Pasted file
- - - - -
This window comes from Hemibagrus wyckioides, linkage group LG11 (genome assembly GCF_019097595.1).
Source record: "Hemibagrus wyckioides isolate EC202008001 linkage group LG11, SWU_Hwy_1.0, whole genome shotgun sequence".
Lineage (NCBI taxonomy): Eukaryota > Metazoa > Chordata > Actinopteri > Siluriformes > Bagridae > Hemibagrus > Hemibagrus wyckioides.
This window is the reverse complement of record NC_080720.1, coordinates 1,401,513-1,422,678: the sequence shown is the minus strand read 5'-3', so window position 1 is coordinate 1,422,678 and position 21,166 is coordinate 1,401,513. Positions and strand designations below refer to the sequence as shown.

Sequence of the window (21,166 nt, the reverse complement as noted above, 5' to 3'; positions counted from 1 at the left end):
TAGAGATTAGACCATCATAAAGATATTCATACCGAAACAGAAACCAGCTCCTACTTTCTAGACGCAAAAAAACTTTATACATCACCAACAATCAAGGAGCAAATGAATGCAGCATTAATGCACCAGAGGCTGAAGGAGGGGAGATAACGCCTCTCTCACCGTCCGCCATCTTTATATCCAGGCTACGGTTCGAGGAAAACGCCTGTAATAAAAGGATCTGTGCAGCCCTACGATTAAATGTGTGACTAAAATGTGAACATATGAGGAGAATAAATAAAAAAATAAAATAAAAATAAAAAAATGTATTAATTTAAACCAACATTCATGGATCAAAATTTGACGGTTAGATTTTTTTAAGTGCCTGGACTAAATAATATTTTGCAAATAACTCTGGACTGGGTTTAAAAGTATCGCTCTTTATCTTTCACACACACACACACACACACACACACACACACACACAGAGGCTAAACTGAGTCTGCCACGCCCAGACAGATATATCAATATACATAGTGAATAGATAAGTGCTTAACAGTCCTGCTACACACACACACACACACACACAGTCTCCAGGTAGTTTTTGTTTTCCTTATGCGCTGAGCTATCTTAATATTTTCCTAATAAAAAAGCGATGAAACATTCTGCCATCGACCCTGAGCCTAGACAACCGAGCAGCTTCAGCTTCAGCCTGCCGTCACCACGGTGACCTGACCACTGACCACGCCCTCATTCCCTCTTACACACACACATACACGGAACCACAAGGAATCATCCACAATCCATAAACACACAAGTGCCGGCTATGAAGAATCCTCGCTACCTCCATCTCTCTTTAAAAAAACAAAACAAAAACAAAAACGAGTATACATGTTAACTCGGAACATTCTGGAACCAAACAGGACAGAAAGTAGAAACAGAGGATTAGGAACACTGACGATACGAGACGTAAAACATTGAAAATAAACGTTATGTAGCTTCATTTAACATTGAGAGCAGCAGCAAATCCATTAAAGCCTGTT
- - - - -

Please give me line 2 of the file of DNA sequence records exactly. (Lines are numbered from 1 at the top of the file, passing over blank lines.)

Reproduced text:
Source record: "Hemibagrus wyckioides isolate EC202008001 linkage group LG11, SWU_Hwy_1.0, whole genome shotgun sequence".